AEPOC informs about breakthrough court ruling against Pay-TV piracy
25 October 2010
- Belgium prosecutors and AEPOC member Sky Deutschland win court case against pirates in first instance with appeal pending
- Belgium court sends pirates to jail for up to 18 months
- Sky Deutschland to receive more than 2 million Euros in damages
- Belgium anti-piracy laws prove effectiveness – need for better implementation of the Conditional Access Directive in many other EU countries remains
The European Association for the Protection of Encrypted Works and Services, informs about a breakthrough judgement against Pay-TV piracy. Belgium prosecutors, joined by AEPOC member Sky Deutschland, have won a law suit against pirates, who sold illegal viewing cards to Germany and Austria during the years 2006 to 2008. The First Instance Court of Tongeren, Belgium ruled that two accused will be sent to prison for 18 and 8 months respectively. Two more individuals received suspended sentences while one person was found not guilty. In parallel Sky Deutschland is to receive a groundbreaking sum of more than 2 million Euros in damages, plus interest and other compensation payments. 1,850,000 Euros is to be paid by the central pirate in this case, who received the 18 months prison sentence, and by a legal entity. A further 180,000 Euros are to be paid by the pirate sentenced to 8 months in prison. The judgement is appealable.
It is the first ruling of this dimension, punishing Pay-TV pirates to a severe prison sentence as well as a strong payment for damages that have realistically occurred.
The Belgium court found the convicts guilty of having dealt with so-called “blank cards” during the years 2006 to 2008, that had the sole purpose to provide illegitimate viewing access to the Pay-TV offering of Sky Deutschland, operating under the Premiere brand at the time. The case dealt with more than 5,700 cards that were sold at a unit price of 75 Euros. In combination with a software available on the internet and consecutive updates the cards gave illegitimate access to Premiere, possibly during several years. The court rejected the strategy of the pirates and their lawyers claiming their blank cards were not a pirate device as such and therefore no violation of law. However, the public prosecutor proved the pirating purpose by providing various direct and circumstantial evidence.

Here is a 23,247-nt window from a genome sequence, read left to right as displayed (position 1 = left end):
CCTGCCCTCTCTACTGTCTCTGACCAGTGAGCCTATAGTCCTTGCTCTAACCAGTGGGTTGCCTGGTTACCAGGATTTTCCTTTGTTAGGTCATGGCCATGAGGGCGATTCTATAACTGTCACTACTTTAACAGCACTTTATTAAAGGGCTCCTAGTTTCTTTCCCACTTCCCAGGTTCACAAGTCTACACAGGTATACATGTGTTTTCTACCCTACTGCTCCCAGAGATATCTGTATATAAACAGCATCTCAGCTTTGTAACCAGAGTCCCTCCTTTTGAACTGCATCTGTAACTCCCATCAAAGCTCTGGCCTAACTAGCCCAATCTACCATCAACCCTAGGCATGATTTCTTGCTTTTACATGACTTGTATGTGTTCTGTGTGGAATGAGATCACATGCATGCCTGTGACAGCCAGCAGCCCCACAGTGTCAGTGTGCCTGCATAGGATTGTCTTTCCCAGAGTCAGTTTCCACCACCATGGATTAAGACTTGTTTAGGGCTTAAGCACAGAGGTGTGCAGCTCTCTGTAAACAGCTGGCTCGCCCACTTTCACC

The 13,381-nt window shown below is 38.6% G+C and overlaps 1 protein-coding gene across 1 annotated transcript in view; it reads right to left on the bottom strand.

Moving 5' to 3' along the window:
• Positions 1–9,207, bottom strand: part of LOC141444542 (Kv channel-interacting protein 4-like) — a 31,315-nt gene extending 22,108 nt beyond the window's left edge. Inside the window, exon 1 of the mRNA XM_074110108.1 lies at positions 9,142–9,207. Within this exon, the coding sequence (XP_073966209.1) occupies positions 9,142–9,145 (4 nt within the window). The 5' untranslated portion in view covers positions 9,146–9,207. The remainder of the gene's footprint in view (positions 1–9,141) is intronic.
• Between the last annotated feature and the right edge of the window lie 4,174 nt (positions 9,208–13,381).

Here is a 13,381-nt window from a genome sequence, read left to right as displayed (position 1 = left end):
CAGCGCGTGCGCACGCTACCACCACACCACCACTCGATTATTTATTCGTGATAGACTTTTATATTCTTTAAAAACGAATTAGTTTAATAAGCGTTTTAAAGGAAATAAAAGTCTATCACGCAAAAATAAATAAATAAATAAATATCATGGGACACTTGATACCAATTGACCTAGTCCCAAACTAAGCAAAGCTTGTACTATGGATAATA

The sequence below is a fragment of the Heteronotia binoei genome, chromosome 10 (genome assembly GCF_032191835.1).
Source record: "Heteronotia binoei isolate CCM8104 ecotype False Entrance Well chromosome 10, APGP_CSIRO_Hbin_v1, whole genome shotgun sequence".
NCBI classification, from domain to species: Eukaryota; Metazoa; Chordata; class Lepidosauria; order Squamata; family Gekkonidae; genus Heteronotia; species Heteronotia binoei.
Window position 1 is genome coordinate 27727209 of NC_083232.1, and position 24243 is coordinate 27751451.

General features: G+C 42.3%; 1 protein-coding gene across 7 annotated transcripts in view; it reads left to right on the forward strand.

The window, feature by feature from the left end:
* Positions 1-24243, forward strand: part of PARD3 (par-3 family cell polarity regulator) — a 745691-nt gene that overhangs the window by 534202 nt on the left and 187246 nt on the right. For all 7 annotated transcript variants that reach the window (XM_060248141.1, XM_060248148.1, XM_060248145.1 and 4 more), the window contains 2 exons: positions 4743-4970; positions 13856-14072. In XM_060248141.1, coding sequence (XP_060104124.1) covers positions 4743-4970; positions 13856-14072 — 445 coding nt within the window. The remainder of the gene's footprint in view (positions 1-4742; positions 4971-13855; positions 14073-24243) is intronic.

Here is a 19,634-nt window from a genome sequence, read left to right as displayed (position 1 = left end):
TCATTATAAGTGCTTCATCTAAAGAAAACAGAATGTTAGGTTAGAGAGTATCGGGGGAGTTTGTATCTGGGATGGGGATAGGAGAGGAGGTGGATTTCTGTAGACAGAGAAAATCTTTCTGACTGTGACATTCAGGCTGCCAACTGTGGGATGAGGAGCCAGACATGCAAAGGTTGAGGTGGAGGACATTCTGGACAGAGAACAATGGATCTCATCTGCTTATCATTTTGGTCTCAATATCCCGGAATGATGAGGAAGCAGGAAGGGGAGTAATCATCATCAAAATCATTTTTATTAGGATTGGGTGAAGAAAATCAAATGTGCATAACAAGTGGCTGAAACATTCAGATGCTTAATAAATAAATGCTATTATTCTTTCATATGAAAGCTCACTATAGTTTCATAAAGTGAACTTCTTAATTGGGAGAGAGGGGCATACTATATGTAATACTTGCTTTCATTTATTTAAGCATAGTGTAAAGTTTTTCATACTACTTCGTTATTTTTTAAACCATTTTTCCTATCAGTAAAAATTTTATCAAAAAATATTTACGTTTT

AEPOC President Philippe-Olivier Rousseau commented: “It becomes crystal clear how detrimental piracy is to the Pay-TV industry looking at the sheer sum of damages to be paid within this single case alone – demonstrating the very criminal nature of Pay-TV piracy.”
In particular the pirates violated the Flemish Decree on Radio and Television Broadcasting. This national law has integrated the provisions of the EU Conditional Access Directive to transpose it into national law. The CA-Directive is the cornerstone EU legislation for conditional access protected services such as Pay-TV. Also Copyright laws and provisions of the Belgium Criminal Code served as legal basis in this case which involved huge money laundering operations conducted by the pirates between Belgium and the city of Aachen in Germany.
President Rousseau continued: “Belgium law and enforcement prove effective for such complex law suits of cross-border Pay-TV piracy and industry crimes. In many other EU countries though we do not see such a satisfying functioning of the Conditional Access Directive and its implementation into national law. Accordingly, AEPOC works inside the European Union for the harmonisation of laws and the introduction of minimum thresholds for sanctions to underline that Pay-TV piracy is a severe crime.”BACK TO NEWS